American dream can be lived if you add hard work to the mix
I often have been asked how I know so much about music.
Well, music has been my “job” for more than 22 years.
More importantly, music has been my life for well over 40 years, strictly from a fan’s point of view.
The only musical instrument I have ever been able to play is the stereo, and I can play it well, if I do say so myself. I also have “big ears” so I can hear music better than most.
I have been able to turn my hobby into a job and make a living doing so. That just proves that you can live the American dream and if you are willing to work hard.
Part of that work includes product knowledge. The more you know about your product the easier it is to get excited about and get others excited about it.
So when I am at the store reading about, listening to or talking about music, I am technically working.
From the time I was 11 and received Led Zeppelin’s first album for a Christmas gift, I have been a fan and a student of the LP.
First came the listening of the album until the songs became familiar. Then there was the familiarity with the group members and who wrote which song and who is this Willie Dixon character who wrote songs but wasn’t in the band.
That led to finding out who Dixon was, which led to Muddy Waters and so on.
During junior high and high school I purchased a lot of LPs, many of them recommended by friends, both male and female.
I worked for Smokestack Records for two years during college in the 1970s, and by the time I was 20 years old and living in a house with three friends, I had 1,100 LPs and knew most of them extremely well.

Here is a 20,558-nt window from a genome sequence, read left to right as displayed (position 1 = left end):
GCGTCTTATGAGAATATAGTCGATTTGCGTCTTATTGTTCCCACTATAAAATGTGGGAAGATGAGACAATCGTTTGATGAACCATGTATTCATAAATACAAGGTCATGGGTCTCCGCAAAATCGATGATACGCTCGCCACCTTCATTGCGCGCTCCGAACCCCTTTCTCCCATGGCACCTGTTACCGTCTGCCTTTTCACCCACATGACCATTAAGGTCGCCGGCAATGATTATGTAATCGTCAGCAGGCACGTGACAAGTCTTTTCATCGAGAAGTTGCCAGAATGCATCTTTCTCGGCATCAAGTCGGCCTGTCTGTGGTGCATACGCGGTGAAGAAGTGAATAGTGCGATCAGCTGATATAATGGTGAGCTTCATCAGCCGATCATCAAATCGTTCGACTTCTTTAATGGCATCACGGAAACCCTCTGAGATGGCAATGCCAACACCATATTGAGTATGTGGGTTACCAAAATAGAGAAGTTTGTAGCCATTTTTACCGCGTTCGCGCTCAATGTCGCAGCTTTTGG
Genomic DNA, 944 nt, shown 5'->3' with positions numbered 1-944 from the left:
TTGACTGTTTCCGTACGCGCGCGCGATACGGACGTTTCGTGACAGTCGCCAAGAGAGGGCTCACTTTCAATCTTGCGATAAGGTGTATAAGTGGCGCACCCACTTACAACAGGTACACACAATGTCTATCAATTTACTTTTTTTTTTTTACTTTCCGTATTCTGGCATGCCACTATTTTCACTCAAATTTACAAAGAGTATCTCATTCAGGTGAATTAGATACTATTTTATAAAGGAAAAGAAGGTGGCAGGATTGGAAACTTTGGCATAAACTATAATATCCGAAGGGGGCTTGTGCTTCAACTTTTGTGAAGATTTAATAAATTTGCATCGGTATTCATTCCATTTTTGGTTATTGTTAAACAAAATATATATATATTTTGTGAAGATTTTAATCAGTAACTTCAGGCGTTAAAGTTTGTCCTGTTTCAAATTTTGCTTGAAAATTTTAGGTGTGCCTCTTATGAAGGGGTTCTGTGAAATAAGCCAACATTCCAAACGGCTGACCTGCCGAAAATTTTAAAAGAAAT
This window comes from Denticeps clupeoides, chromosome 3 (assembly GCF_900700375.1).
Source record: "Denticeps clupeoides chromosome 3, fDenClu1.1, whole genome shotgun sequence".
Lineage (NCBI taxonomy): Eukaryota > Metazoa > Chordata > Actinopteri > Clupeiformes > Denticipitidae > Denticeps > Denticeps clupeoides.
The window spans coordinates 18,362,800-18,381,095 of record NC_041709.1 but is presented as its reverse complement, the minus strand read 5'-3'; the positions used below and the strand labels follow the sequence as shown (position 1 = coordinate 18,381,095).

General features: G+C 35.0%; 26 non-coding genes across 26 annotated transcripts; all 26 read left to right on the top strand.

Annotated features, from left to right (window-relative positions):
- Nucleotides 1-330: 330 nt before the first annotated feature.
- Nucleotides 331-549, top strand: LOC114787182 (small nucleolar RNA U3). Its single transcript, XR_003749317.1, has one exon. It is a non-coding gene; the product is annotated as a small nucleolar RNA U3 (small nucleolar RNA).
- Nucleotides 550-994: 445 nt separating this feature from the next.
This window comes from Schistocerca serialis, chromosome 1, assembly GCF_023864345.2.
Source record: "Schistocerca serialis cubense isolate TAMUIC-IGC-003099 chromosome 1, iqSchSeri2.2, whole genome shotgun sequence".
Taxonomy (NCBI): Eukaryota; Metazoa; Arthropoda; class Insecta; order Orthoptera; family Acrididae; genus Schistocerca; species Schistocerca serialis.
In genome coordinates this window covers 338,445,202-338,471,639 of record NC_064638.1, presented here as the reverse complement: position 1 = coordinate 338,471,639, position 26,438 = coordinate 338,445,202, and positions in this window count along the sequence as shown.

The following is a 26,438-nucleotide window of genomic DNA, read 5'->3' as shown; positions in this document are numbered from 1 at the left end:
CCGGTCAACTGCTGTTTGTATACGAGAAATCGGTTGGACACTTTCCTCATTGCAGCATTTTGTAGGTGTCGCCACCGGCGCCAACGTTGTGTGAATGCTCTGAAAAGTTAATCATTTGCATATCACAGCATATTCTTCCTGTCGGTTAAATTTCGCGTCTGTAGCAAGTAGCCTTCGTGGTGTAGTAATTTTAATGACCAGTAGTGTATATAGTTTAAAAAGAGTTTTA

I also have had the good fortune of having several lifetime friends who are as big, if not bigger fans, of music and more knowledgeable than myself.
I have spent a sizable amount of time discussing music with those friends and then with customers of Triple Play Records.
In fact, I am in an ongoing 30-plus-year music discussion with a current customer I met while working at Smokestack Records.
I have learned as much about music from my customers in the past 22 years.
As far as information for my columns, I do research for many of them.
If I need to verify something that I know or think I know, there are various places I look.
I use the Rolling Stone Record Guide as well as a few online sources to check dates and/or the chronology of a band’s output as well as verifying any other information that demands accuracy as opposed to opinion.
Let’s not forget the original source(s) for most of my knowledge. That would be those good old LPs and their informative covers.
Since I have somewhere around 50,000 of those at my immediate disposal, it would be a shame not to continue to use vinyl records for information.
I just have to remember to grab my reading glasses.